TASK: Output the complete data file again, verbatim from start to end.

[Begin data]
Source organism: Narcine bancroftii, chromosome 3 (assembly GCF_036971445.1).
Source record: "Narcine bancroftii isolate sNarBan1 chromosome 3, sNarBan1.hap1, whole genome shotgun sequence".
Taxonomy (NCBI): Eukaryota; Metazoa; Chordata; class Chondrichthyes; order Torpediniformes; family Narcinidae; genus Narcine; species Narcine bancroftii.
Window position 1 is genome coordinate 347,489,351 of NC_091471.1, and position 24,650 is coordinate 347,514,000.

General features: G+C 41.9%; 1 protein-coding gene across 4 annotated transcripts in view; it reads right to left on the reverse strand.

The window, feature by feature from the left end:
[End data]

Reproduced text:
Source organism: Narcine bancroftii, chromosome 3 (assembly GCF_036971445.1).
Source record: "Narcine bancroftii isolate sNarBan1 chromosome 3, sNarBan1.hap1, whole genome shotgun sequence".
Taxonomy (NCBI): Eukaryota; Metazoa; Chordata; class Chondrichthyes; order Torpediniformes; family Narcinidae; genus Narcine; species Narcine bancroftii.
Window position 1 is genome coordinate 347,489,351 of NC_091471.1, and position 24,650 is coordinate 347,514,000.

General features: G+C 41.9%; 1 protein-coding gene across 4 annotated transcripts in view; it reads right to left on the reverse strand.

The window, feature by feature from the left end: